Robusta Coffee Hits 9-Month Low on Bumper Vietnam Crop

on Nov 7, 2012
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**Robusta Coffee Futures Hit Lowest Since February**

Robusta coffee fell to a nine-month low weighed down by the prospect of a stronger harvest in the leading exporter of the bean, Vietnam, The Financial Times reported on 6 November 2012. On Tuesday, the Robusta coffee contract for January delivery on NYSE Liffe fell to $1,914 a tonne — the lowest level since February this year — before trading at $1,921, down 1.6 per cent.

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Analyst at CoffeeNetwork, part of INTL FCStone, Andrea Thompson, said: “We came down through the $2,000 level because of the Vietnamese crop. There is technical pressure because the fundamentals have been factored in to a degree.”
Since May, the lower-quality coffee bean has been trading between $2,000 and $2,200 a tonne, but Vietnam’s crop figures released earlier this week pushed the price below that range. According to traders, the recent Vietnamese data shows that the country’s exports were higher than expected, which prompted widespread selling as speculative investors created bearish positions and those who held bullish positions liquidated their holdings. Meanwhile, coffee roasters, who are usually buyers at lower levels, had already bought the amounts they needed and were absent from the market, brokers said.

**Analysts’ Expectations**
Many analysts and traders expect the 2012/13 Robusta coffee crop from Vietnam to be almost as bumper as in the previous harvest season, which due to favourable weather conditions is estimated at around 1.6 million tonnes. Despite the general forecast, Alex Parry, a broker at Dutch state-owned bank ABN Amro, said that selling from Vietnamese producers was likely to be limited at current levels over the next month as the farmers were reasonably well financed and would be disciplined and patient sellers.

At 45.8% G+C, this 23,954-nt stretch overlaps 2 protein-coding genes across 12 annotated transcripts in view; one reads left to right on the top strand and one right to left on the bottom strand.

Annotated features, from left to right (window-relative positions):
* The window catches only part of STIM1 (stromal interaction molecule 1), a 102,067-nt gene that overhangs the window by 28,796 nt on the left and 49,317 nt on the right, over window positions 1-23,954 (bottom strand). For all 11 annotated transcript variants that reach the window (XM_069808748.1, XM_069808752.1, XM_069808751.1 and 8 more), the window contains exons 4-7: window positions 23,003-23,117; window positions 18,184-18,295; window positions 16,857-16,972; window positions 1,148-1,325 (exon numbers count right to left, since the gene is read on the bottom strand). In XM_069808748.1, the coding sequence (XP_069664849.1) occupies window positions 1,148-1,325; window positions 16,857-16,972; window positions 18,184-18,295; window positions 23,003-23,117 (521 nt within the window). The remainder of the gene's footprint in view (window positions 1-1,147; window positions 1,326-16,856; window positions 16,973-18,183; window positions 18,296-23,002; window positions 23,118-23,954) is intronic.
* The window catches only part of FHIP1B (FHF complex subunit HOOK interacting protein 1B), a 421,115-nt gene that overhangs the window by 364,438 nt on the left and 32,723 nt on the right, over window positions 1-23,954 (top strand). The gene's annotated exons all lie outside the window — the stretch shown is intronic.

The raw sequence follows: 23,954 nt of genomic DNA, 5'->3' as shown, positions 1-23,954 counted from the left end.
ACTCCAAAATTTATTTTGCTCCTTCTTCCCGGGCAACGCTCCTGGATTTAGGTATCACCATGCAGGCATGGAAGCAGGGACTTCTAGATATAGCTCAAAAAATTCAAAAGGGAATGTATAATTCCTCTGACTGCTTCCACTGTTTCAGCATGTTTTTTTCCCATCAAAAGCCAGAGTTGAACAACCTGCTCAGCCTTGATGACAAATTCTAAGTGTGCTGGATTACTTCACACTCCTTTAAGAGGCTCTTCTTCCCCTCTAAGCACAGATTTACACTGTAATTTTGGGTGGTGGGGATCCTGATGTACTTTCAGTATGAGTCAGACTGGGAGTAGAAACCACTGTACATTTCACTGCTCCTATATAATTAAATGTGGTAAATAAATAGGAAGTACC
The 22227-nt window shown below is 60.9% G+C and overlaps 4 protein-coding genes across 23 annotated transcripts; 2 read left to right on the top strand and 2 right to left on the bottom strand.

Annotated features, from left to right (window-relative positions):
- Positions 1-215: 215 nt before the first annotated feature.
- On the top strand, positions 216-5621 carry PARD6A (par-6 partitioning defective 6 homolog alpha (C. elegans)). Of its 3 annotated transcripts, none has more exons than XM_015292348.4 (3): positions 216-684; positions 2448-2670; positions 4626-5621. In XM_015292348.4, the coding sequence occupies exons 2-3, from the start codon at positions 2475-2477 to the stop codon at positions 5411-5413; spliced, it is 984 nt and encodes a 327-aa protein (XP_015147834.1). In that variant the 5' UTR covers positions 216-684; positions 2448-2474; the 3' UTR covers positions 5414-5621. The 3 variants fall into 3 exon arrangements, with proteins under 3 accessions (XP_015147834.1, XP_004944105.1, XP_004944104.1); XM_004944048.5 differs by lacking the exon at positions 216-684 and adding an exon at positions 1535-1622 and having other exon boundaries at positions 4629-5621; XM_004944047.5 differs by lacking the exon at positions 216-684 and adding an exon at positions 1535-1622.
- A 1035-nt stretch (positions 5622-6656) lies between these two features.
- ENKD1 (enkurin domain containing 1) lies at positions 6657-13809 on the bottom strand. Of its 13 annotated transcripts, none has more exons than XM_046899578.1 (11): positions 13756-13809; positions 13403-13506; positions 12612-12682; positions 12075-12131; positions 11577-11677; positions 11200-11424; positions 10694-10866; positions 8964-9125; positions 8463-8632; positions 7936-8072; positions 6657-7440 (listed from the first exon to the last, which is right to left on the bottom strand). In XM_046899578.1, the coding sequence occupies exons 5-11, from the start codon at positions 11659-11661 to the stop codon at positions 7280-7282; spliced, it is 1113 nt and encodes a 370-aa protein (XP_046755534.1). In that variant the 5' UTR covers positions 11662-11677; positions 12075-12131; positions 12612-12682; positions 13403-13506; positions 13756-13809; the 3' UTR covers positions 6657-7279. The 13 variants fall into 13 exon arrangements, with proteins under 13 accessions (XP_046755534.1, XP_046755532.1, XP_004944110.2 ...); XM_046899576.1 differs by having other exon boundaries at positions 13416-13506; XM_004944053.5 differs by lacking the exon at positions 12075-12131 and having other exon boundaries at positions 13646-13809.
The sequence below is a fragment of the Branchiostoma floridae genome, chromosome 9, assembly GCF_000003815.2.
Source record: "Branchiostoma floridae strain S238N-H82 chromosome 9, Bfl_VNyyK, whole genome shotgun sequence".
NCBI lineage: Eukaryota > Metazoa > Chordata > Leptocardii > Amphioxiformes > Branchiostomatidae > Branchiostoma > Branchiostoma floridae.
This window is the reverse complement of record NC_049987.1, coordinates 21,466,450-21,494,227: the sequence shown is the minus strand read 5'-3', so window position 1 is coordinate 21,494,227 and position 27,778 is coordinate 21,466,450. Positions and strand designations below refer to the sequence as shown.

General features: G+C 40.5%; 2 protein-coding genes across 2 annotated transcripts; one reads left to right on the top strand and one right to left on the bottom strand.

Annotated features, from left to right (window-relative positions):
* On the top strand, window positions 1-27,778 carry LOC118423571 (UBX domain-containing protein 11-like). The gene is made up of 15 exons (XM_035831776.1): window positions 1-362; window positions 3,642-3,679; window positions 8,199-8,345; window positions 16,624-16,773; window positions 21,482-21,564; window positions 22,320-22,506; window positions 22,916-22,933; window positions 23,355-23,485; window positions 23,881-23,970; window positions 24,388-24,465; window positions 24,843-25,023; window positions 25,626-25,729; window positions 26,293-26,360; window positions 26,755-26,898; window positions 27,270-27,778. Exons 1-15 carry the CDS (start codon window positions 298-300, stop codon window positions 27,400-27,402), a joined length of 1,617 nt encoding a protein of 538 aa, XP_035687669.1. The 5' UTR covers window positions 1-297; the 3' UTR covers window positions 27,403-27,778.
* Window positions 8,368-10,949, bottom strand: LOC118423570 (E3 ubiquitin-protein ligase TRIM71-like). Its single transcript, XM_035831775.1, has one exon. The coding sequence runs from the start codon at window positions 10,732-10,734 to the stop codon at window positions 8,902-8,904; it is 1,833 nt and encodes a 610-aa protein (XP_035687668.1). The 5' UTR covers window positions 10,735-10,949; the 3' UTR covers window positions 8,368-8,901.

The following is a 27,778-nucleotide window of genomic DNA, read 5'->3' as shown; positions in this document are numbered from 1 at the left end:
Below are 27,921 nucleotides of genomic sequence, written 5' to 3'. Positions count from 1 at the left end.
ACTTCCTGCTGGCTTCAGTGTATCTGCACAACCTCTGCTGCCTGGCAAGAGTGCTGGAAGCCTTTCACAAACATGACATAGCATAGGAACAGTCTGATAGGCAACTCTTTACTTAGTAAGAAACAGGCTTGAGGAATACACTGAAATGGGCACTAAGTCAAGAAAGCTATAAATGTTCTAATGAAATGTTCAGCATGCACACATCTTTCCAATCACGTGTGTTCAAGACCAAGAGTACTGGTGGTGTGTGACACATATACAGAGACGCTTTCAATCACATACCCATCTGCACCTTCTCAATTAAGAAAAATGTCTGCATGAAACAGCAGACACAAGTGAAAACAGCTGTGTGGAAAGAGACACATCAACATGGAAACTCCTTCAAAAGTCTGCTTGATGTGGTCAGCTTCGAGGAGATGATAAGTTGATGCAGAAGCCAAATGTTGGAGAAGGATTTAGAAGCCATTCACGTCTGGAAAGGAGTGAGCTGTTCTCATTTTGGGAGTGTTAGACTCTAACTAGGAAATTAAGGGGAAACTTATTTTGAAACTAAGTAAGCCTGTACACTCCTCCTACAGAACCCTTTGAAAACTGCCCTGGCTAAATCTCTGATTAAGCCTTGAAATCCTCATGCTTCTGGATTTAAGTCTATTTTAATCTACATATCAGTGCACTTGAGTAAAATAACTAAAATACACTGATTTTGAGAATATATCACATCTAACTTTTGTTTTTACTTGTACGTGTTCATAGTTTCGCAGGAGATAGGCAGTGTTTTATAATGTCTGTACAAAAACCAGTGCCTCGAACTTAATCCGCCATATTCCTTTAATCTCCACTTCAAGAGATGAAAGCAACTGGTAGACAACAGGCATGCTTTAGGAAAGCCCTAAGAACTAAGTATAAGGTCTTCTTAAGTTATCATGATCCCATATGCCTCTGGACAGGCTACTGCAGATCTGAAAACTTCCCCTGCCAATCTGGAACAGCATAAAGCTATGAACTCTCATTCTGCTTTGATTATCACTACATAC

!m[](/uploads/story/742/thumbs/pic1_inline.png)According to him, there will not be “a massive downside to London”, adding that investor appetite to hold bearish positions was limited.
**Arabica Coffee Futures Remain Choppy**
While Robusta dropped to a nine-month low on Tuesday, in New York the price of the higher-quality coffee bean, Arabica, rose to $1.5590 a pound. Since June when front-month futures fell to a two-year low of $1.4820, Arabica coffee prices have been drifting lower. Yet according to some analysts, selling pressure from Brazil, the main producer of Arabica coffee beans, had been easing and the market may find support around current levels.

Senior commodity analyst at Rabobank in London, Keith Flury, said: “The Brazilian government is subsidising storage and farmers and co-ops are well capitalised.” He added that this means that selling pressure was limited when prices declined.
In September, Arabica coffee exports from Brazil were down 22 per cent from the same period in 2011. Traders are now keeping an eye on the weather in the top-grower Brazil’s south-eastern coffee belt, where excessive rainfall is expected to take a toll on crops.
**Cocoa and Sugar Rise**
Amongst other soft commodities, cocoa and sugar rose on Tuesday. ICE December cocoa gained $18, or 0.7 per cent, to settle at $2,462 a tonne. Dealers continued to keep a close watch on the outlook for the main cocoa crops in West Africa, with drier weather expected to reduce the threat posed by black pod disease.
Meanwhile, December white sugar futures on Liffe rose $3.80, or 0.7 per cent, to close at $541.40 a tonne. Buyers from the Middle East have been chasing white sugar from India and Pakistan for nearby shipment, but Thai raw premiums slipped as the new harvest approached and more sweeteners from Brazil entered the market, dealers said.

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